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I have an XML file and I know the node name I need to change the value for.

The nodename is ipAddress.

I can use JDOM, get document, get node and change the value and write it or I can write an XSLT file.

The code changing value goes from Java, so my question is which option is better? The size of the XML file can be different.

Another XSLT-related question: Is it possible to write an XSLT file such that I will not be listing all nodes that are in XML but will just specify like if node == ipAddress, then take the new value, and how would I apply the XSLT transformation from Java?

Thank you.

share|improve this question
1  
Good question, +1. See my answer for a complete XSLT solution and a link to the documentation of one of the best Java-based XSLT processor. – Dimitre Novatchev Jan 13 '11 at 0:09
    
What do you mean by "best"? Most convenient (simplest), most performance, usable for big files? XSLT and tree models (DOM) can be convenient, but also use lots of memory and are relatively slow (for example). – StaxMan Jan 13 '11 at 0:31
    
Saxon is pretty much the best. It has a smaller-than-DOM in-memory model, it supports streaming for huge files, has an exceptional optimizer, and supports XSLT 1, XSLT 2, XQuery, XML Schema, and has support for some newer draft standards. – lavinio Jan 13 '11 at 0:43
    
Hello StaxMan. Thank you for your question. I would say what is most convenient and simplest way for handling such cases? – yart Jan 13 '11 at 0:45
    
@Dimitre Novatchev: Thank you for the reminder. I accepted first answer since it was clear how to implement. I like your answer as well but I remember that I spend some time reading about saxonica and still had questions but this is already different topic. Thank you Dimitre. I will go also through all my not yet accepted answers. – yart Jul 8 '11 at 11:11
up vote 5 down vote accepted

You could use the standard org.w3c.dom APIs to get a DOM. Then get the node using the standard javax.xml.xpath APIs. And then use the javax.xml.transform APIs to write it back out.

Something like:

import java.io.File;
import javax.xml.parsers.*;
import javax.xml.transform.*;
import javax.xml.transform.dom.DOMSource;
import javax.xml.transform.stream.StreamResult;
import javax.xml.xpath.*;
import org.w3c.dom.*;

public class Demo {

    public static void main(String[] args) throws Exception {
        DocumentBuilderFactory dbf = DocumentBuilderFactory.newInstance();
        Document document = dbf.newDocumentBuilder().parse(new File("input.xml"));

        XPathFactory xpf = XPathFactory.newInstance();
        XPath xpath = xpf.newXPath();
        XPathExpression expression = xpath.compile("//A/B[C/E/text()=13]");

        Node b13Node = (Node) expression.evaluate(document, XPathConstants.NODE);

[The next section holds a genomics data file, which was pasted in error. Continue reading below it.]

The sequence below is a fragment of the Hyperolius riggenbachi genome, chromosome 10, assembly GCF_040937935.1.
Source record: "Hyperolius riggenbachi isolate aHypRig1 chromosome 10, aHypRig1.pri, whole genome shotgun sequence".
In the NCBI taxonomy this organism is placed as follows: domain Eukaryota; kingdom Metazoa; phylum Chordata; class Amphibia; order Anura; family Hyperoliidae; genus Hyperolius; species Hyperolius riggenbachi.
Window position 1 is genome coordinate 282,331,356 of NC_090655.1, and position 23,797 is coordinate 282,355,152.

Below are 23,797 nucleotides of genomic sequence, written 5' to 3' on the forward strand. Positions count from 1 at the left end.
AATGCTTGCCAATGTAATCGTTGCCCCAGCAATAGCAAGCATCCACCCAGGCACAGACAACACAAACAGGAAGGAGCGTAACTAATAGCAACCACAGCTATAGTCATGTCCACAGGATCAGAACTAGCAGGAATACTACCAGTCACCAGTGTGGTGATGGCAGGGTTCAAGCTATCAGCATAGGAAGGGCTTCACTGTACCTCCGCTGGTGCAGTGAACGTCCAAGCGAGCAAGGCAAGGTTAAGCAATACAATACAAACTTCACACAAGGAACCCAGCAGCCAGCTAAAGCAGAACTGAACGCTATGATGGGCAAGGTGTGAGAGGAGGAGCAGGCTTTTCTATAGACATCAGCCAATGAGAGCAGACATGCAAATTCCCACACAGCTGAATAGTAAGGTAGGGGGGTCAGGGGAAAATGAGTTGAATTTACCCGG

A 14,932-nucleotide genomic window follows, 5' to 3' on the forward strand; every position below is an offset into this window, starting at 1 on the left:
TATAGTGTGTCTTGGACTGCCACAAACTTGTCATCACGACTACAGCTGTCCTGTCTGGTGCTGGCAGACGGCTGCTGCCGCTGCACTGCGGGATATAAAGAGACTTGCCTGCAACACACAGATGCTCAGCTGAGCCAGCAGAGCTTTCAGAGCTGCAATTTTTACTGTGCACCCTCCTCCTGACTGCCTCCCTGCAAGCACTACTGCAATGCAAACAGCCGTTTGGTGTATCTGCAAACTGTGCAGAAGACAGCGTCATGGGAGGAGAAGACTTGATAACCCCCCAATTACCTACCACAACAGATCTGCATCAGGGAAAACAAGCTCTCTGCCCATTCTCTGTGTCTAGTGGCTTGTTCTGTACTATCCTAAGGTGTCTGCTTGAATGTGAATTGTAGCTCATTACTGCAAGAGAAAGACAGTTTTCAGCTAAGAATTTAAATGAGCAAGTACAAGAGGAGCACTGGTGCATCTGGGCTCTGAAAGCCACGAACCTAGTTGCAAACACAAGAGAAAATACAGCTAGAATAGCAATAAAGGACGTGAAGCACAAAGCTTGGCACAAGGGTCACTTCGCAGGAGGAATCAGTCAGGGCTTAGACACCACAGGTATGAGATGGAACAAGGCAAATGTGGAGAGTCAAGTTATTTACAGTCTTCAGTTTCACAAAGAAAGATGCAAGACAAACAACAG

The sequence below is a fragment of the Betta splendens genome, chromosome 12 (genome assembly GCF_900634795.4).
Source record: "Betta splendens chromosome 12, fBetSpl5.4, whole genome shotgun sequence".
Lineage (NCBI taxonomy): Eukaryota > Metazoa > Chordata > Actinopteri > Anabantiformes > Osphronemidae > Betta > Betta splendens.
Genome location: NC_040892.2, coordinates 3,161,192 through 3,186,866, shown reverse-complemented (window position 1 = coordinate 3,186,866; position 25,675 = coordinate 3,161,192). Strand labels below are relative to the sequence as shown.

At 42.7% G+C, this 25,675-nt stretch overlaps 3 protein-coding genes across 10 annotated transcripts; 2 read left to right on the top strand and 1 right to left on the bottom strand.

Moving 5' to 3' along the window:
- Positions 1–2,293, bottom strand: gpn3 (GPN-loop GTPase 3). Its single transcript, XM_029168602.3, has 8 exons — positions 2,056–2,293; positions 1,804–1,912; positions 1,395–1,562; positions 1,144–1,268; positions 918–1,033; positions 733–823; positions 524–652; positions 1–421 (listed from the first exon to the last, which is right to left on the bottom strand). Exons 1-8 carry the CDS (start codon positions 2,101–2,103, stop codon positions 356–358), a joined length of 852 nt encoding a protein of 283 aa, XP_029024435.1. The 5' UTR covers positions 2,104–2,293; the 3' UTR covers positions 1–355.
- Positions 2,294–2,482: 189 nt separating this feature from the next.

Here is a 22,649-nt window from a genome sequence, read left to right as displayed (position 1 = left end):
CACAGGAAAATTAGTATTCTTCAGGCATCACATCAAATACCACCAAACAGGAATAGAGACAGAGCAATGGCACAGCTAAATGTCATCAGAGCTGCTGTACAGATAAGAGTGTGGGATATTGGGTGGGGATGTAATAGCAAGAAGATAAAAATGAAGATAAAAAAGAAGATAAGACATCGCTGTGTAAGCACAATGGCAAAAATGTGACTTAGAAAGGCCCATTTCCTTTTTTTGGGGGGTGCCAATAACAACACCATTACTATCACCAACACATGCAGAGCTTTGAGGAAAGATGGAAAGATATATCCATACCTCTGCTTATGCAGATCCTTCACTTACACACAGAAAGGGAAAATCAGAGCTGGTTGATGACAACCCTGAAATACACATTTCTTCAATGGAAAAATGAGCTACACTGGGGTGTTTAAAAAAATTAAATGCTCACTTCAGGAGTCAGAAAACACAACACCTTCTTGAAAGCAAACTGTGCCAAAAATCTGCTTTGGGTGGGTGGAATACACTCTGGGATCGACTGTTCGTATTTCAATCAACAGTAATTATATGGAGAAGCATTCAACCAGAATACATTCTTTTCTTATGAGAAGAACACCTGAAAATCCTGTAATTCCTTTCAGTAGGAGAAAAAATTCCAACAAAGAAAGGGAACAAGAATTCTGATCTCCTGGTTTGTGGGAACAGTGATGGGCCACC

b13Node.getParentNode().removeChild(b13Node);

        TransformerFactory tf = TransformerFactory.newInstance();
        Transformer t = tf.newTransformer();
        t.transform(new DOMSource(document), new StreamResult(System.out));
    }
}
share|improve this answer

XSLT solution:

<xsl:stylesheet version="1.0"
  xmlns:xsl="http://www.w3.org/1999/XSL/Transform">
  <xsl:output omit-xml-declaration="yes" indent="yes"/>
  <xsl:strip-space elements="*"/>

  <xsl:param name="pNewIpAddress" select="'192.68.0.1'"/>

  <xsl:template match="node()|@*">
    <xsl:copy>
       <xsl:apply-templates select="node()|@*"/>
    </xsl:copy>
  </xsl:template>

  <xsl:template match="ipAddress/text()">
  <xsl:value-of select="$pNewIpAddress"/>
  </xsl:template>
</xsl:stylesheet>

When this transformation is applied on any document, all nodes of the document are copied "as-is" except for the text-node child of any ipAddress element (regardless where this element is in the document). The latter is replaced with the value of an externally provided parameter, named $pNewIpAddress.

For example, if the transformation is applied against this XML document:

<t>
    <a>
        <b>
          <ipAddress>127.0.0.1</ipAddress>
        </b>
        <c/>
    </a>
    <d/>
</t>

the wanted, correct result is produced:

<t>
   <a>
      <b>
         <ipAddress>192.68.0.1</ipAddress>
      </b>
      <c/>
   </a>
   <d/>
</t>

There are many Java-based XSLT processors and the proper place to understand how they can be invoked from Java is their documentation. One of the best such XSLT processors is Saxon and its documentation can be found at:

http://www.saxonica.com/documentation/documentation.xml

share|improve this answer
    
Thank you very much for your answer. Do you know if I can pass the value of new ip address through the variable from java code like transformer.transform(xml, xslt, variable) so I will not specify it in xslt file directly since the value is dynamically calculated? – yart Jan 13 '11 at 1:58
    
@yart: Yes. See the Saxon documentation here: saxonica.com/documentation/using-xsl/embedding.xml – Dimitre Novatchev Jan 13 '11 at 2:35

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